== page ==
Learning goes into hyper drive

Chris Johnston & Nic Barnard

BANG! It looks like a cross between a pop video and kids' TV, but the hyperactive bursts of music and motion coming to a screen near you are the latest teaching aid for restless teens.

From September 2002, schools will be offered the first of a series of digital online GCSE resources for teachers to use in the classroom and pupils to use at home.

Produced by the BBC and Granada and available online or through digital TV, the fast-paced materials use young presenters, lively settings and plenty of props to break down the curriculum into bite-sized chunks for today's bite-sized attention spans.

Among the pleasures will be Pythagoras's theorems as used by stuntmen to plan their car crashes - not an experiment recommended for the classroom.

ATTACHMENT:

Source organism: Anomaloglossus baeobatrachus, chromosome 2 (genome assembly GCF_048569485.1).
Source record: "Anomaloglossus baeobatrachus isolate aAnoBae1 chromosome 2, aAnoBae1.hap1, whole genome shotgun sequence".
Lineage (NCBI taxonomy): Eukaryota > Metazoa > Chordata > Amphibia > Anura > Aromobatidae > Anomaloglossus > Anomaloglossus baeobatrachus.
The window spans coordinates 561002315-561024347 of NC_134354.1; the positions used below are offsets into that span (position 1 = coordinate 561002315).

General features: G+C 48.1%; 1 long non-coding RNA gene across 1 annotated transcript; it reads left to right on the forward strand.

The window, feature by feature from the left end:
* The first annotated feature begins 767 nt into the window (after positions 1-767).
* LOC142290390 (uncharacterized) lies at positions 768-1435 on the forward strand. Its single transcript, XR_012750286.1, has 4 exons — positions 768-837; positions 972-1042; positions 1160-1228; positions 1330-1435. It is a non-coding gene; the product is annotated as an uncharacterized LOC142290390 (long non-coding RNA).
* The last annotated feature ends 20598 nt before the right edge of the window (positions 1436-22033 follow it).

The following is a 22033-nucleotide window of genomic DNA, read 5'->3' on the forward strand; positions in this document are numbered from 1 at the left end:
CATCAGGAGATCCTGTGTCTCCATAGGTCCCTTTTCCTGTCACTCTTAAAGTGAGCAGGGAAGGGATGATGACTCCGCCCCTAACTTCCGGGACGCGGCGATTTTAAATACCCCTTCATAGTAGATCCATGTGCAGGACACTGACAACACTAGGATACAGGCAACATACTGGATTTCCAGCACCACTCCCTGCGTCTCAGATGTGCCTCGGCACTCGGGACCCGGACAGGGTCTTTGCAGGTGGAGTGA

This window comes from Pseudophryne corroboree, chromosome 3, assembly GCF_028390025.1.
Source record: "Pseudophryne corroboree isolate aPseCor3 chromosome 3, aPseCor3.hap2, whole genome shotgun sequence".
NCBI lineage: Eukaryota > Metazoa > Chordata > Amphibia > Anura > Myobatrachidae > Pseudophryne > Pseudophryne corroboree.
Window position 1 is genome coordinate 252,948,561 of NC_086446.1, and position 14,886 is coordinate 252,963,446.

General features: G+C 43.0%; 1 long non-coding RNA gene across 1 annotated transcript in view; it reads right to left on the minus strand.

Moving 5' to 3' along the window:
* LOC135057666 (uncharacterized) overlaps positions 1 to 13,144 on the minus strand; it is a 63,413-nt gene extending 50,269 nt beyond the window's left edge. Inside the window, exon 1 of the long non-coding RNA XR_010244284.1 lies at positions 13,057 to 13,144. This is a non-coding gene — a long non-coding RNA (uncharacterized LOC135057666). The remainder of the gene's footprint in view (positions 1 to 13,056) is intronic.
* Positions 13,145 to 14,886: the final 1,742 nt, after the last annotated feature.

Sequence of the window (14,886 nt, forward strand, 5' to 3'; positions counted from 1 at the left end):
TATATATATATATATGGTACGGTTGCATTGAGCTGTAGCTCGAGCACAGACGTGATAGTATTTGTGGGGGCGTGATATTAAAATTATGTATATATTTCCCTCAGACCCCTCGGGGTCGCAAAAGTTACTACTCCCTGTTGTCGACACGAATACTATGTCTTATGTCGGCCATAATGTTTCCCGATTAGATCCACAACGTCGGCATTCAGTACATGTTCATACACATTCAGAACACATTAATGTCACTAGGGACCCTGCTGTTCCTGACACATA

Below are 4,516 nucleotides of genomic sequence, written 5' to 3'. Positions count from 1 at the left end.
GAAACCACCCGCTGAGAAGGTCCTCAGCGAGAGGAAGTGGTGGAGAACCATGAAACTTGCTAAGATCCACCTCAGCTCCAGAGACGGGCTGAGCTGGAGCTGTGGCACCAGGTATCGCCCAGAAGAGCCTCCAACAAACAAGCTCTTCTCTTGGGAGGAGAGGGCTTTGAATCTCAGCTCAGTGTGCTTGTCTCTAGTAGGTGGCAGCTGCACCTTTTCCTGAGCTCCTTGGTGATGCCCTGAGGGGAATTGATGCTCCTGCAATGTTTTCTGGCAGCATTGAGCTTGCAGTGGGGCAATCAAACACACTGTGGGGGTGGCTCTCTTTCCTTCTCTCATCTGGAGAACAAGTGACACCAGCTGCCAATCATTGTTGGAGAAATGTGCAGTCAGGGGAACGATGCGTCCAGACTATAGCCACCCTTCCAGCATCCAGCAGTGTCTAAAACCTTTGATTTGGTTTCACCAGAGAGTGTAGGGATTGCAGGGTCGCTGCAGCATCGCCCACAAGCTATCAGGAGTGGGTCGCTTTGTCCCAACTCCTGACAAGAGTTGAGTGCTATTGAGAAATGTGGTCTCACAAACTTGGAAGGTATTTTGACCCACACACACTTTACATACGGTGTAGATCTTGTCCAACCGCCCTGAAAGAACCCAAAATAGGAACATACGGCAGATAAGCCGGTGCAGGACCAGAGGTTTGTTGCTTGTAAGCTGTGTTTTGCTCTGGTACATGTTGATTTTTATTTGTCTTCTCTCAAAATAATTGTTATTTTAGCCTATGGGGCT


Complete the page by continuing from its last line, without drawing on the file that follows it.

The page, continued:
And as if that's not enough, the Government plans at the same time to uleash a pound;22.5 million "cybrarian". It sounds like an old Doctor Who villain, but ministers assure us it will be a state-of-the-art search engine which uses voice recognition to help people find what they want on the Web.

Six GCSE subjects - maths, English, French, science, history and geography - will be covered in the first pound;42 million wave of digital materials. More will follow and the Government is consulting on plans to support the whole curriculum from reception to Year 11 online - the imaginatively entitled Curriculum Online initiative.

The cybrarian will be aimed at adult learners, particularly those with poor literacy or IT skills.

The virtual materials have been well-received in school trials. And schools are likely to be given ring-fenced cash to buy them.

Chris Johnston and Nic Barnard

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